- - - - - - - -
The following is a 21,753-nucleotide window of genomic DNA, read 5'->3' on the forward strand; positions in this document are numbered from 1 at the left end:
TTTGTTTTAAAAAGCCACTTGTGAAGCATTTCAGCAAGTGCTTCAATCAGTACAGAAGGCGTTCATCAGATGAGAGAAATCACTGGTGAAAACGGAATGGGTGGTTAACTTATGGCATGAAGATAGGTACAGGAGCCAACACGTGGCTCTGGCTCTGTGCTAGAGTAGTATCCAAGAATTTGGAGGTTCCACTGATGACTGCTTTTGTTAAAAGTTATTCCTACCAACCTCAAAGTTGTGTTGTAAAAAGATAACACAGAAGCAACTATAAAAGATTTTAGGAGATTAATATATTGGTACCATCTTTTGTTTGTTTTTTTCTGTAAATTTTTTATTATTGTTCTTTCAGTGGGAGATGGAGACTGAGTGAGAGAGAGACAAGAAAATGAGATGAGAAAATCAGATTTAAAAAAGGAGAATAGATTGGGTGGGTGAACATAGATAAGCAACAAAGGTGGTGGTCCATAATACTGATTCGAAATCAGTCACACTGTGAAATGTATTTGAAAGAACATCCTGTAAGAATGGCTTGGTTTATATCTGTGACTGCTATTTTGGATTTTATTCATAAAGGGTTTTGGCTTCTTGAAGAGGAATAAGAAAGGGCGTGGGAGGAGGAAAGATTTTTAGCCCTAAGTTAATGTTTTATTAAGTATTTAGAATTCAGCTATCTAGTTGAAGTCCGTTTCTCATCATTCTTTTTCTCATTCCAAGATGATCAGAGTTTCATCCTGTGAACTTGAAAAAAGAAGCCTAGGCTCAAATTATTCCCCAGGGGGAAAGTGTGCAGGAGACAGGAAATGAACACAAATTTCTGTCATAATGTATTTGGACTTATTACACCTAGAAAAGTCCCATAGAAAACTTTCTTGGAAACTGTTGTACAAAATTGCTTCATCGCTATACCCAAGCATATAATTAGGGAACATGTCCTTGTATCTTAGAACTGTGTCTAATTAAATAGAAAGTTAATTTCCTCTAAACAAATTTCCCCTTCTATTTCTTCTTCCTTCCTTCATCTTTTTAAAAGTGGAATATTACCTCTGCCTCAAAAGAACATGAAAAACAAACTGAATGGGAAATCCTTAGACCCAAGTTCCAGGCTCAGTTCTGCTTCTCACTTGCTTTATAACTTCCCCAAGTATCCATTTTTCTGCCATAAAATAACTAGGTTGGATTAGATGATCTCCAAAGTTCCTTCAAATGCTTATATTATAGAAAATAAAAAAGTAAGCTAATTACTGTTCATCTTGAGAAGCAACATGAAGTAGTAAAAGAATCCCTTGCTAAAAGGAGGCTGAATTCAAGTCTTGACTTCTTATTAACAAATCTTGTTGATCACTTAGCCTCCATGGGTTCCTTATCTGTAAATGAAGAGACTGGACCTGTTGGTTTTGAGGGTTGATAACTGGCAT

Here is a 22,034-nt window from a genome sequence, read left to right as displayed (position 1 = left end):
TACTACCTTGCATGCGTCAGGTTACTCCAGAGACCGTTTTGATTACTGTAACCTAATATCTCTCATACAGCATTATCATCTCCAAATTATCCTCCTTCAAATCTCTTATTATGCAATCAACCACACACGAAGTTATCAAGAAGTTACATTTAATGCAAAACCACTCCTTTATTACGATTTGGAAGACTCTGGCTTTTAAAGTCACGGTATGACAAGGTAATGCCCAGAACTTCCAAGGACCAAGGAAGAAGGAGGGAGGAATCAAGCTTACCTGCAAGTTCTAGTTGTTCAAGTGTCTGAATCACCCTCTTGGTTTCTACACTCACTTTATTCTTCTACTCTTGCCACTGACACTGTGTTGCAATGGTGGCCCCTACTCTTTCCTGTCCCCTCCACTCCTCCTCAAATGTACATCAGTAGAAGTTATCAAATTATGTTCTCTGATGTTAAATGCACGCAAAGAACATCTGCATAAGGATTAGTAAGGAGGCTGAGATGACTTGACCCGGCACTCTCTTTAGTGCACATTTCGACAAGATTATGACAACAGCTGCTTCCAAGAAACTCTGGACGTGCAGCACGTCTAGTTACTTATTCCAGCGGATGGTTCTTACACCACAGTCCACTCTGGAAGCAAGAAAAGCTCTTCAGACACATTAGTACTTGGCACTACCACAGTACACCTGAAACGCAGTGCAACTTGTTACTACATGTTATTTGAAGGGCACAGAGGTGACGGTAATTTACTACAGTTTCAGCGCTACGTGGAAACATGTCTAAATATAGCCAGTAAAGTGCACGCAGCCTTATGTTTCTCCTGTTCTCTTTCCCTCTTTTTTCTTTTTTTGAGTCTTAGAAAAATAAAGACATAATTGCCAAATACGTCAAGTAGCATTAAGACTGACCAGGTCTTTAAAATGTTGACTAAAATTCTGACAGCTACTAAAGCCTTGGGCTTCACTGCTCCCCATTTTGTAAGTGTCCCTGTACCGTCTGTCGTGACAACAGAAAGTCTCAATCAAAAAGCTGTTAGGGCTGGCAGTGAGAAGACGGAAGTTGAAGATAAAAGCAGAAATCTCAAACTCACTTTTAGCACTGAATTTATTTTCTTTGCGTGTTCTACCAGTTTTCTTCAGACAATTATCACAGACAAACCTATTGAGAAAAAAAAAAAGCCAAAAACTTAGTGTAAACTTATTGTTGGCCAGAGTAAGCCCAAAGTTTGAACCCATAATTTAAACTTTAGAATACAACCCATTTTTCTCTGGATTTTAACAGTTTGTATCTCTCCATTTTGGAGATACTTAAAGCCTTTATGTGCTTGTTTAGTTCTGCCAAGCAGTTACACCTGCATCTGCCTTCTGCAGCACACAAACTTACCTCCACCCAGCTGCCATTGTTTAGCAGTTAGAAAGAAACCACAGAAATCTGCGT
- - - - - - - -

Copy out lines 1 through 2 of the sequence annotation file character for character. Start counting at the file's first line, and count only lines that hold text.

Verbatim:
The following is a 21,753-nucleotide window of genomic DNA, read 5'->3' on the forward strand; positions in this document are numbered from 1 at the left end:
TTTGTTTTAAAAAGCCACTTGTGAAGCATTTCAGCAAGTGCTTCAATCAGTACAGAAGGCGTTCATCAGATGAGAGAAATCACTGGTGAAAACGGAATGGGTGGTTAACTTATGGCATGAAGATAGGTACAGGAGCCAACACGTGGCTCTGGCTCTGTGCTAGAGTAGTATCCAAGAATTTGGAGGTTCCACTGATGACTGCTTTTGTTAAAAGTTATTCCTACCAACCTCAAAGTTGTGTTGTAAAAAGATAACACAGAAGCAACTATAAAAGATTTTAGGAGATTAATATATTGGTACCATCTTTTGTTTGTTTTTTTCTGTAAATTTTTTATTATTGTTCTTTCAGTGGGAGATGGAGACTGAGTGAGAGAGAGACAAGAAAATGAGATGAGAAAATCAGATTTAAAAAAGGAGAATAGATTGGGTGGGTGAACATAGATAAGCAACAAAGGTGGTGGTCCATAATACTGATTCGAAATCAGTCACACTGTGAAATGTATTTGAAAGAACATCCTGTAAGAATGGCTTGGTTTATATCTGTGACTGCTATTTTGGATTTTATTCATAAAGGGTTTTGGCTTCTTGAAGAGGAATAAGAAAGGGCGTGGGAGGAGGAAAGATTTTTAGCCCTAAGTTAATGTTTTATTAAGTATTTAGAATTCAGCTATCTAGTTGAAGTCCGTTTCTCATCATTCTTTTTCTCATTCCAAGATGATCAGAGTTTCATCCTGTGAACTTGAAAAAAGAAGCCTAGGCTCAAATTATTCCCCAGGGGGAAAGTGTGCAGGAGACAGGAAATGAACACAAATTTCTGTCATAATGTATTTGGACTTATTACACCTAGAAAAGTCCCATAGAAAACTTTCTTGGAAACTGTTGTACAAAATTGCTTCATCGCTATACCCAAGCATATAATTAGGGAACATGTCCTTGTATCTTAGAACTGTGTCTAATTAAATAGAAAGTTAATTTCCTCTAAACAAATTTCCCCTTCTATTTCTTCTTCCTTCCTTCATCTTTTTAAAAGTGGAATATTACCTCTGCCTCAAAAGAACATGAAAAACAAACTGAATGGGAAATCCTTAGACCCAAGTTCCAGGCTCAGTTCTGCTTCTCACTTGCTTTATAACTTCCCCAAGTATCCATTTTTCTGCCATAAAATAACTAGGTTGGATTAGATGATCTCCAAAGTTCCTTCAAATGCTTATATTATAGAAAATAAAAAAGTAAGCTAATTACTGTTCATCTTGAGAAGCAACATGAAGTAGTAAAAGAATCCCTTGCTAAAAGGAGGCTGAATTCAAGTCTTGACTTCTTATTAACAAATCTTGTTGATCACTTAGCCTCCATGGGTTCCTTATCTGTAAATGAAGAGACTGGACCTGTTGGTTTTGAGGGTTGATAACTGGCAT